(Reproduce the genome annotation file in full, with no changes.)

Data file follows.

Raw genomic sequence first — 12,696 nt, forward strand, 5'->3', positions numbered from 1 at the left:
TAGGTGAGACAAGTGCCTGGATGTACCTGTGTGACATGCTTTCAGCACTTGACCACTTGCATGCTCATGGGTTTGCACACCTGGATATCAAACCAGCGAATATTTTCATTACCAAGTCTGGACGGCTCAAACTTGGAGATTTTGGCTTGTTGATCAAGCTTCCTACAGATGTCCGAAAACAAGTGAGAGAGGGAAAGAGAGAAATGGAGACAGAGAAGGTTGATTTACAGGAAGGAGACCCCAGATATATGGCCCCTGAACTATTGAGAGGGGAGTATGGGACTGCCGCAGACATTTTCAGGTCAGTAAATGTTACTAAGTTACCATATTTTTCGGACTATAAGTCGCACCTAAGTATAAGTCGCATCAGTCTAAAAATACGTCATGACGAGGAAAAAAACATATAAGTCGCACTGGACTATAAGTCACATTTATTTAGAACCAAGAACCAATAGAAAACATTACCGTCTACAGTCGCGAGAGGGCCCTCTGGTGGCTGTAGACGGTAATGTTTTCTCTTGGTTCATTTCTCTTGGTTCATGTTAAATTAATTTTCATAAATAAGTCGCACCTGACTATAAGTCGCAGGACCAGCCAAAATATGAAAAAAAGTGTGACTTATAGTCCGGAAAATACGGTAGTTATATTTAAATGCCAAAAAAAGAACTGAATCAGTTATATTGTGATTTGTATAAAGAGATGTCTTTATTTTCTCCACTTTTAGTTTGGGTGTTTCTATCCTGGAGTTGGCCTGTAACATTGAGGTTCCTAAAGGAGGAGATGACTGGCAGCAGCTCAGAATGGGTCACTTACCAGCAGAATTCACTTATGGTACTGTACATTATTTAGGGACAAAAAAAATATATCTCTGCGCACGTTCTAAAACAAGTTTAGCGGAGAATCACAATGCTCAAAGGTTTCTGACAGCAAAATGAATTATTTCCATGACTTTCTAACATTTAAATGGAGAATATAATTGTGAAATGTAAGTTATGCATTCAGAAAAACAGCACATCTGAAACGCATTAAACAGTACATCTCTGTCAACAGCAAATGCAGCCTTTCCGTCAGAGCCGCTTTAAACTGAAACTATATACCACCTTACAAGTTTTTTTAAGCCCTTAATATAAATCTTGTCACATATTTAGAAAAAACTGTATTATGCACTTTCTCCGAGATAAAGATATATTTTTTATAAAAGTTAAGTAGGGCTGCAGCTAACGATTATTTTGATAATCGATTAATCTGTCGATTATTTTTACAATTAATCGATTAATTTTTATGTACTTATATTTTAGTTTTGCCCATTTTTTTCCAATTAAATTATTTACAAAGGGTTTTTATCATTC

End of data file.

Raw genomic sequence first — 12,696 nt, forward strand, 5'->3', positions numbered from 1 at the left:
TAGGTGAGACAAGTGCCTGGATGTACCTGTGTGACATGCTTTCAGCACTTGACCACTTGCATGCTCATGGGTTTGCACACCTGGATATCAAACCAGCGAATATTTTCATTACCAAGTCTGGACGGCTCAAACTTGGAGATTTTGGCTTGTTGATCAAGCTTCCTACAGATGTCCGAAAACAAGTGAGAGAGGGAAAGAGAGAAATGGAGACAGAGAAGGTTGATTTACAGGAAGGAGACCCCAGATATATGGCCCCTGAACTATTGAGAGGGGAGTATGGGACTGCCGCAGACATTTTCAGGTCAGTAAATGTTACTAAGTTACCATATTTTTCGGACTATAAGTCGCACCTAAGTATAAGTCGCATCAGTCTAAAAATACGTCATGACGAGGAAAAAAACATATAAGTCGCACTGGACTATAAGTCACATTTATTTAGAACCAAGAACCAATAGAAAACATTACCGTCTACAGTCGCGAGAGGGCCCTCTGGTGGCTGTAGACGGTAATGTTTTCTCTTGGTTCATTTCTCTTGGTTCATGTTAAATTAATTTTCATAAATAAGTCGCACCTGACTATAAGTCGCAGGACCAGCCAAAATATGAAAAAAAGTGTGACTTATAGTCCGGAAAATACGGTAGTTATATTTAAATGCCAAAAAAAGAACTGAATCAGTTATATTGTGATTTGTATAAAGAGATGTCTTTATTTTCTCCACTTTTAGTTTGGGTGTTTCTATCCTGGAGTTGGCCTGTAACATTGAGGTTCCTAAAGGAGGAGATGACTGGCAGCAGCTCAGAATGGGTCACTTACCAGCAGAATTCACTTATGGTACTGTACATTATTTAGGGACAAAAAAAATATATCTCTGCGCACGTTCTAAAACAAGTTTAGCGGAGAATCACAATGCTCAAAGGTTTCTGACAGCAAAATGAATTATTTCCATGACTTTCTAACATTTAAATGGAGAATATAATTGTGAAATGTAAGTTATGCATTCAGAAAAACAGCACATCTGAAACGCATTAAACAGTACATCTCTGTCAACAGCAAATGCAGCCTTTCCGTCAGAGCCGCTTTAAACTGAAACTATATACCACCTTACAAGTTTTTTTAAGCCCTTAATATAAATCTTGTCACATATTTAGAAAAAACTGTATTATGCACTTTCTCCGAGATAAAGATATATTTTTTATAAAAGTTAAGTAGGGCTGCAGCTAACGATTATTTTGATAATCGATTAATCTGTCGATTATTTTTACAATTAATCGATTAATTTTTATGTACTTATATTTTAGTTTTGCCCATTTTTTTCCAATTAAATTATTTACAAAGGGTTTTTATCATTC